He sees the NHL's predicament as a possible tryout opportunity for the league.

“Ultimately it’s going to come down to timing and how we can fit everything in," van Riemsdyk said. "In a perfect world, you’d like to finish the regular season and play it out as it may and go from there. But if some of those timeframes become a little bit too shortened where we can’t fit that in, it kind of creates a unique opportunity, in my opinion, to maybe try something a little bit unique with the playoff structure.

"I know that’s been talked about in the last couple of years especially is try to maybe add some more teams to it. If we’re in a situation like we are this year, it’s basically a free chance to try something a little bit outside the box maybe and see what might work.

"We’ll cross those bridges when we get there as far as time-wise and when we’re able to start things up and how that might look.”

Sixteen of the NHL's 31 teams qualify for the postseason. Each round features a best-of-seven series. The NHL playoffs have always been must-see entertainment. They could be a whole lot more fun, for all viewers, with a look that will be different to everybody. After all, 2019-20 has now become much different than other seasons in the past.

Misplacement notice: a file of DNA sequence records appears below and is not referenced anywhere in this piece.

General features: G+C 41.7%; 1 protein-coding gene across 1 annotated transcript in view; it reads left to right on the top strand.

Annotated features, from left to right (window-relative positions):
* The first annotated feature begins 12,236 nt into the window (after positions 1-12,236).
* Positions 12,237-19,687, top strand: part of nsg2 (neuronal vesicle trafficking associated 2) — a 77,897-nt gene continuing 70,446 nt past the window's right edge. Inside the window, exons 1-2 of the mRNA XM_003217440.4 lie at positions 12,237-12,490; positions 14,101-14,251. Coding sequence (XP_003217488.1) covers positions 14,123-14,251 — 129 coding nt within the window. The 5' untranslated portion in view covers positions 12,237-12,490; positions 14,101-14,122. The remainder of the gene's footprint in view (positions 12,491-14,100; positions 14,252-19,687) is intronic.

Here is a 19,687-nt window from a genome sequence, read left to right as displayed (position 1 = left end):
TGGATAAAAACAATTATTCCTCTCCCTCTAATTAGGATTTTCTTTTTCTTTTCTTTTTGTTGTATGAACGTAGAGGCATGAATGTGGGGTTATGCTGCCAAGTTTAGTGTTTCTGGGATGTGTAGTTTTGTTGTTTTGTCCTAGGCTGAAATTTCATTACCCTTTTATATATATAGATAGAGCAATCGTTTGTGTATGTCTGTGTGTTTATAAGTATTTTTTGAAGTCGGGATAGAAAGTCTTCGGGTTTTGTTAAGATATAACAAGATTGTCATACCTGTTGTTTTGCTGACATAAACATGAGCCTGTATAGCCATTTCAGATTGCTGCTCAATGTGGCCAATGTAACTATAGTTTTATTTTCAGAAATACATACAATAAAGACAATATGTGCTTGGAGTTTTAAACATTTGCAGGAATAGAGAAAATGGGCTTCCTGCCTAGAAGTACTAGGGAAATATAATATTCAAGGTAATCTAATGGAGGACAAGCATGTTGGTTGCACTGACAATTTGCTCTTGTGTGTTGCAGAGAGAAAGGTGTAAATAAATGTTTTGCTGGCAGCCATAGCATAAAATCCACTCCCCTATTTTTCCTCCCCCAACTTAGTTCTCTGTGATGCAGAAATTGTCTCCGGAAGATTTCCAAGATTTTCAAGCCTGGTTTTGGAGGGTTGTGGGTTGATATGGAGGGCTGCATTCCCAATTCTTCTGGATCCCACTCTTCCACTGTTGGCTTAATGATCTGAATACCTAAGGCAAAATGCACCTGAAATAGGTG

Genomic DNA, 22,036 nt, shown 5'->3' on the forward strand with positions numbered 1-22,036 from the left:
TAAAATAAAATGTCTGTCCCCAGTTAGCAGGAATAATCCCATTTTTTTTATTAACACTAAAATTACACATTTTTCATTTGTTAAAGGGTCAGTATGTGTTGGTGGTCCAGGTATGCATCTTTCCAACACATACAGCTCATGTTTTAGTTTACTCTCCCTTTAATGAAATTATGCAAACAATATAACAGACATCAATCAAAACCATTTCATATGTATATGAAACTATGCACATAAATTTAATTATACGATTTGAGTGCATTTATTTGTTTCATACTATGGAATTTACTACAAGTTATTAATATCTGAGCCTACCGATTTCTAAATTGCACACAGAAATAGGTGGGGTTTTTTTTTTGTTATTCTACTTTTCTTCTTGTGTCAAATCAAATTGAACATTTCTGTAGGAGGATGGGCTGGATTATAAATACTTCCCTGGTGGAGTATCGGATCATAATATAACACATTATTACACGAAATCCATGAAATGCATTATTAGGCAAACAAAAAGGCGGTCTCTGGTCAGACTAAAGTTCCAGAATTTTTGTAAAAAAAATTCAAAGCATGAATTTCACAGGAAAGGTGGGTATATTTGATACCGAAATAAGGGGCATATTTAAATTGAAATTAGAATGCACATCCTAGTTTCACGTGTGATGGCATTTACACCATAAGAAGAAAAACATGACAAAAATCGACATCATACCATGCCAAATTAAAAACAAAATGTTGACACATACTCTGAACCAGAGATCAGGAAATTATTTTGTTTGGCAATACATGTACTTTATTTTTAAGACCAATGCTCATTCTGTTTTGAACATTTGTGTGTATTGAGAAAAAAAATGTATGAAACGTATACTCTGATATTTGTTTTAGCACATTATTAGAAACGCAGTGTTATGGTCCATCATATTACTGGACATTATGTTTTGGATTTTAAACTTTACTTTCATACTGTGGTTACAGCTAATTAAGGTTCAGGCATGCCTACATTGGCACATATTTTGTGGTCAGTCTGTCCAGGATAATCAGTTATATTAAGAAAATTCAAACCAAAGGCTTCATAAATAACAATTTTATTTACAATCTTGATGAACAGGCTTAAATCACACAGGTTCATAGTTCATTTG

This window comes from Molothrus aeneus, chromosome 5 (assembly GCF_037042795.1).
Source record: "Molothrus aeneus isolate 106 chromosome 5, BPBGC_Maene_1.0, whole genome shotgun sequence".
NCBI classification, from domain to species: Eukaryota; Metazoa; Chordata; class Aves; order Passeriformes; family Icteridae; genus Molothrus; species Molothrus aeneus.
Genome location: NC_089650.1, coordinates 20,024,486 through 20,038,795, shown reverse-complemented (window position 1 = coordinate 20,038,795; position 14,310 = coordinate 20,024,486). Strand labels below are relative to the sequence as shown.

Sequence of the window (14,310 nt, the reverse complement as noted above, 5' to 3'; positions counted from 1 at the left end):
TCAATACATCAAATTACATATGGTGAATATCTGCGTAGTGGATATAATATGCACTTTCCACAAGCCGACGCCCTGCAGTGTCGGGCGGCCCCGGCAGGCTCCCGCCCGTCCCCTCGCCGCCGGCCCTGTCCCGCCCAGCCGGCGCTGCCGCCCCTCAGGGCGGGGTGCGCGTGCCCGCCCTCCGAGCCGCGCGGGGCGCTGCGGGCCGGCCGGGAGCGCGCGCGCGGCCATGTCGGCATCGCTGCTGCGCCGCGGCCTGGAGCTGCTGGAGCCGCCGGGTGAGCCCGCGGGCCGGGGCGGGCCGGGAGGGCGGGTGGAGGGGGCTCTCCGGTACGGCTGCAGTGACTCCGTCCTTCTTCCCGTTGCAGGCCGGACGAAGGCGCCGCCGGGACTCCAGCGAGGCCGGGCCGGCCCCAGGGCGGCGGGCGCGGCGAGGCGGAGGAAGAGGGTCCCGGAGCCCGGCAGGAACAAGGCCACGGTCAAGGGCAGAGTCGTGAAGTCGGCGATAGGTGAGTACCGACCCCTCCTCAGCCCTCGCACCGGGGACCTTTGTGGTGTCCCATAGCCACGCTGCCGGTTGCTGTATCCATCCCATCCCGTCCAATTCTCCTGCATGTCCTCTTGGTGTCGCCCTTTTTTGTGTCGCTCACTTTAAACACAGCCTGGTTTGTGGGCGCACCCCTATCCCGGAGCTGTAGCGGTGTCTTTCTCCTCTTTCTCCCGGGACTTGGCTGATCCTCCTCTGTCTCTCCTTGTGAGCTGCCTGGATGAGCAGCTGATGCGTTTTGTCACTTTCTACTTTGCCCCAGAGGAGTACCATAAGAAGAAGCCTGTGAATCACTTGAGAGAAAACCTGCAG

“If it gets to the point where we don’t have enough time to play out the regular season, which I’m sure everyone obviously would like to do," van Riemsdyk said, "then we can be more creative in the sense of trying something a little bit outside the box with the playoff structure potentially.”

Click here to download the MyTeams App by NBC Sports! Receive comprehensive coverage of your teams and stream the Flyers, Sixers and Phillies games easily on your device.

More on the Flyers